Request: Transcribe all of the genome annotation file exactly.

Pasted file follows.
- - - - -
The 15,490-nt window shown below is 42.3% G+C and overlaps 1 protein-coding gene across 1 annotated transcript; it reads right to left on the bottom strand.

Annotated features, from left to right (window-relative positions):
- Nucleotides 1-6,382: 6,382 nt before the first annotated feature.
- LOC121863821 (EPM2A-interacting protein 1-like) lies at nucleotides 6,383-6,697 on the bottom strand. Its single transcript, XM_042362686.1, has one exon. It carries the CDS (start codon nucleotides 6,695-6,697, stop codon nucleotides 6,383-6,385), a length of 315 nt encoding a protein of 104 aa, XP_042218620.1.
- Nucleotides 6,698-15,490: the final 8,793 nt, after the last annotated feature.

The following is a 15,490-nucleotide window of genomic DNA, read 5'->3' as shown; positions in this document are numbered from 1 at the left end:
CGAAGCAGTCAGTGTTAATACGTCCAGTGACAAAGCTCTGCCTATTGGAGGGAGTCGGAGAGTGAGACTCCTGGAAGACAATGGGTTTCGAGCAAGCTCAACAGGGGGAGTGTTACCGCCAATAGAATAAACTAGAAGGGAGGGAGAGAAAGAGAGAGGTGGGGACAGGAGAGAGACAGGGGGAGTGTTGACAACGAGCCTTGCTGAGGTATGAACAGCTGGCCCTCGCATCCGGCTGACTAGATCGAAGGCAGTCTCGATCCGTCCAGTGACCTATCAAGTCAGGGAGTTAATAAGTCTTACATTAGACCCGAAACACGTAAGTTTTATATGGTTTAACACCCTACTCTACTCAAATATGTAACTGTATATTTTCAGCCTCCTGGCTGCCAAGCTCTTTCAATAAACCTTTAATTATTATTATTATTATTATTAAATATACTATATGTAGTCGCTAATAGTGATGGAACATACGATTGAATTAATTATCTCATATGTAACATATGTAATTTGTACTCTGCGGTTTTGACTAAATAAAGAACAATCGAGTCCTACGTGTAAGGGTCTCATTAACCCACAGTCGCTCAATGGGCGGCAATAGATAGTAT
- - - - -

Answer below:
The 15,490-nt window shown below is 42.3% G+C and overlaps 1 protein-coding gene across 1 annotated transcript; it reads right to left on the bottom strand.

Annotated features, from left to right (window-relative positions):
- Nucleotides 1-6,382: 6,382 nt before the first annotated feature.
- LOC121863821 (EPM2A-interacting protein 1-like) lies at nucleotides 6,383-6,697 on the bottom strand. Its single transcript, XM_042362686.1, has one exon. It carries the CDS (start codon nucleotides 6,695-6,697, stop codon nucleotides 6,383-6,385), a length of 315 nt encoding a protein of 104 aa, XP_042218620.1.
- Nucleotides 6,698-15,490: the final 8,793 nt, after the last annotated feature.

The following is a 15,490-nucleotide window of genomic DNA, read 5'->3' as shown; positions in this document are numbered from 1 at the left end:
CGAAGCAGTCAGTGTTAATACGTCCAGTGACAAAGCTCTGCCTATTGGAGGGAGTCGGAGAGTGAGACTCCTGGAAGACAATGGGTTTCGAGCAAGCTCAACAGGGGGAGTGTTACCGCCAATAGAATAAACTAGAAGGGAGGGAGAGAAAGAGAGAGGTGGGGACAGGAGAGAGACAGGGGGAGTGTTGACAACGAGCCTTGCTGAGGTATGAACAGCTGGCCCTCGCATCCGGCTGACTAGATCGAAGGCAGTCTCGATCCGTCCAGTGACCTATCAAGTCAGGGAGTTAATAAGTCTTACATTAGACCCGAAACACGTAAGTTTTATATGGTTTAACACCCTACTCTACTCAAATATGTAACTGTATATTTTCAGCCTCCTGGCTGCCAAGCTCTTTCAATAAACCTTTAATTATTATTATTATTATTATTAAATATACTATATGTAGTCGCTAATAGTGATGGAACATACGATTGAATTAATTATCTCATATGTAACATATGTAATTTGTACTCTGCGGTTTTGACTAAATAAAGAACAATCGAGTCCTACGTGTAAGGGTCTCATTAACCCACAGTCGCTCAATGGGCGGCAATAGATAGTAT